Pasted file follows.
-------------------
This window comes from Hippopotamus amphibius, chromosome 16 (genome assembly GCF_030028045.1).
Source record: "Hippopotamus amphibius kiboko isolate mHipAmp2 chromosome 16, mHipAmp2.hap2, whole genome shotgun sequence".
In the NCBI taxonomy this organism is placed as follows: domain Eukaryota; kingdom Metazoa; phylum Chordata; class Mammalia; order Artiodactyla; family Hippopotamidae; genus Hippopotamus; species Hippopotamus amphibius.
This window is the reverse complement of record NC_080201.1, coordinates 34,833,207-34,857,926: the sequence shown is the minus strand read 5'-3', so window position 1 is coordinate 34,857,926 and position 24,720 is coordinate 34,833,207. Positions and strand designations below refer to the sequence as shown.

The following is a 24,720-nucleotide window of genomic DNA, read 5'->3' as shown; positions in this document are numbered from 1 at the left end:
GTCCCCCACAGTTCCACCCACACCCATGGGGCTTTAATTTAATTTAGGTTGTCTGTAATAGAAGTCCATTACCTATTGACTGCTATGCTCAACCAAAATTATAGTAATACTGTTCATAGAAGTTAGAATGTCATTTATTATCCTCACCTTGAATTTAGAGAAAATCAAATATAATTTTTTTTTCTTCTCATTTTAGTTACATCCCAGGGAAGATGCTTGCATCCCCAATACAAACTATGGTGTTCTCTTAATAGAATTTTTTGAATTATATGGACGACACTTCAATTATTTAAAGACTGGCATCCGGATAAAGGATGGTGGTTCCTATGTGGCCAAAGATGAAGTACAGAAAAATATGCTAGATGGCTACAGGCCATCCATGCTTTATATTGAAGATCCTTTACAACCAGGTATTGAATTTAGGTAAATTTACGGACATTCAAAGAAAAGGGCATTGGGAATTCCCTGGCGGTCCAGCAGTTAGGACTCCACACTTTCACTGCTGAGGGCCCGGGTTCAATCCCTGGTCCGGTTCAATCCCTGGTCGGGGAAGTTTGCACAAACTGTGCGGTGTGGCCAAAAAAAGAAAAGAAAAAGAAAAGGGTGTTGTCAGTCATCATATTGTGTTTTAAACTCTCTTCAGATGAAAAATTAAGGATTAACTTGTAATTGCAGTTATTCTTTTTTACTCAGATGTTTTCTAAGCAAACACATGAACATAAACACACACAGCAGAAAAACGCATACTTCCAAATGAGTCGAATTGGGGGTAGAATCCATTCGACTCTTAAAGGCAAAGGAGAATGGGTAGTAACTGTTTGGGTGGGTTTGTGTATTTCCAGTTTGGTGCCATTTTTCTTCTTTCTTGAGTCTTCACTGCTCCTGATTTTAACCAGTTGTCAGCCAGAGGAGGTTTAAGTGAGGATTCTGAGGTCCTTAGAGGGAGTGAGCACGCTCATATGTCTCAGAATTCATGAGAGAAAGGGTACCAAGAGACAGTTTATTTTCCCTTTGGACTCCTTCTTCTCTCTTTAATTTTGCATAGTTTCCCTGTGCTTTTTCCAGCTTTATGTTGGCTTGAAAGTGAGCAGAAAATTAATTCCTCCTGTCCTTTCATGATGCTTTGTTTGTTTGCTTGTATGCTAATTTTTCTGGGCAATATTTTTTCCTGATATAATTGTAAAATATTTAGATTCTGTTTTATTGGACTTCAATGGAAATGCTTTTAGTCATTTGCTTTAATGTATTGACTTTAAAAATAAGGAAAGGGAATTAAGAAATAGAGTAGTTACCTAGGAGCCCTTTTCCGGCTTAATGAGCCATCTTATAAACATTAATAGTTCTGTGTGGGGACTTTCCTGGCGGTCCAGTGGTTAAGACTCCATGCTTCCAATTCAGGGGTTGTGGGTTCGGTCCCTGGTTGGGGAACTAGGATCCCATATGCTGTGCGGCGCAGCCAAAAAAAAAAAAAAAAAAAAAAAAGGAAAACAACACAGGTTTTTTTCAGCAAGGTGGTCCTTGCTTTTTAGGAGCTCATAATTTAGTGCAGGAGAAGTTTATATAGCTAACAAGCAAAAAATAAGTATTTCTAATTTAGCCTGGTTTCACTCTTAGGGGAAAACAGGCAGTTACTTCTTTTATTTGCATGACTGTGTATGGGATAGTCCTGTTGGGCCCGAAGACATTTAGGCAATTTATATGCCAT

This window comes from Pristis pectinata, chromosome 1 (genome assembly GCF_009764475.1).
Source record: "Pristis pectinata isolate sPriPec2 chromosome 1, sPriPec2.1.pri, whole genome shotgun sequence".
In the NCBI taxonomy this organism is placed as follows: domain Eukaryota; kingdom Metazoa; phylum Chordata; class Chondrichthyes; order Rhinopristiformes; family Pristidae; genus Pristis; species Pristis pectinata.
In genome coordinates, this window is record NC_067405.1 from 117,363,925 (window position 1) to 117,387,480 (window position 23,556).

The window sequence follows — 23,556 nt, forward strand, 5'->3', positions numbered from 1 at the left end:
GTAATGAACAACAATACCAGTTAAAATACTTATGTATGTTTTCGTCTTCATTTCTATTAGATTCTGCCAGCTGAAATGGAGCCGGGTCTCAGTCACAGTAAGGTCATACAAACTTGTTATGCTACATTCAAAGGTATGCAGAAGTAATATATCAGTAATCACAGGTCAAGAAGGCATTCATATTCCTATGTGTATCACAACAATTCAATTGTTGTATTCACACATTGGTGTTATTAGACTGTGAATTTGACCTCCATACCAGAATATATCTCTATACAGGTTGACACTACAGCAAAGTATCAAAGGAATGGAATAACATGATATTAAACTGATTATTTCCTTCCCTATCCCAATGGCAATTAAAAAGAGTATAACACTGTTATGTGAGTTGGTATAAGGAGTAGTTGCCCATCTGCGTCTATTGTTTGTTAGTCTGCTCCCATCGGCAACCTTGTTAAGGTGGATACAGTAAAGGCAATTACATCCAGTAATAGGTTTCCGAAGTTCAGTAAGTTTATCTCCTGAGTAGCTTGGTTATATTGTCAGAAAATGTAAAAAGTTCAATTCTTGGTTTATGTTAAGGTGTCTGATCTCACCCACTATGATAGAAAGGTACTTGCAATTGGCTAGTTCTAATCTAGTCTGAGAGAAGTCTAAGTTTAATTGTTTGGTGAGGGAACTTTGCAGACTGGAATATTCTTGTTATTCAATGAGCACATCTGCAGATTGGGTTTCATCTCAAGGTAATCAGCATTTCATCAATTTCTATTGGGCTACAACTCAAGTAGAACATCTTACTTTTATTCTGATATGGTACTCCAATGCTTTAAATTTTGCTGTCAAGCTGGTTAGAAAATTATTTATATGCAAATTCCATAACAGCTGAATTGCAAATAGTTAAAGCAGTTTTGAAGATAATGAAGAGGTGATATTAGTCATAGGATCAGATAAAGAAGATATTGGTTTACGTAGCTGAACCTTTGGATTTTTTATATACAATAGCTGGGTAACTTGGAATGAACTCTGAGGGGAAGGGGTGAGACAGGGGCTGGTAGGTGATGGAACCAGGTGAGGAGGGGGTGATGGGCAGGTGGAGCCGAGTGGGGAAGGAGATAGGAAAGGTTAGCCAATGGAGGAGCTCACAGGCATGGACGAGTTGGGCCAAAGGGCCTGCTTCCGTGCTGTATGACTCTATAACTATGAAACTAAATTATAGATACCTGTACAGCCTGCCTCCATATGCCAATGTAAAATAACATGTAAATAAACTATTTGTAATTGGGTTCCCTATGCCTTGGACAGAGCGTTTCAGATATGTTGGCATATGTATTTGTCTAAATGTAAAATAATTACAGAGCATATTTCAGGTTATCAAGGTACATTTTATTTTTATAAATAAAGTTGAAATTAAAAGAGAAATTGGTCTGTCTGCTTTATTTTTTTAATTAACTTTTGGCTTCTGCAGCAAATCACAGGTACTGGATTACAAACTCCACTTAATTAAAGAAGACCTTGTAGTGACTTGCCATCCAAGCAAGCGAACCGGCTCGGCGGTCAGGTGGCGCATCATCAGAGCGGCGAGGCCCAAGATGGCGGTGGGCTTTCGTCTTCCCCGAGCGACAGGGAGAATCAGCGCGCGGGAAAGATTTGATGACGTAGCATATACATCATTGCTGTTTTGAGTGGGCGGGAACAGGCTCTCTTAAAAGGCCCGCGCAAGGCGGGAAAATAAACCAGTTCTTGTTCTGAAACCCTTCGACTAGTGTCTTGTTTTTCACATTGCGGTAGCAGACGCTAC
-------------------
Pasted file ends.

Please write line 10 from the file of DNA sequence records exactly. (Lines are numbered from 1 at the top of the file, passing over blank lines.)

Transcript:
In genome coordinates, this window is record NC_067405.1 from 117,363,925 (window position 1) to 117,387,480 (window position 23,556).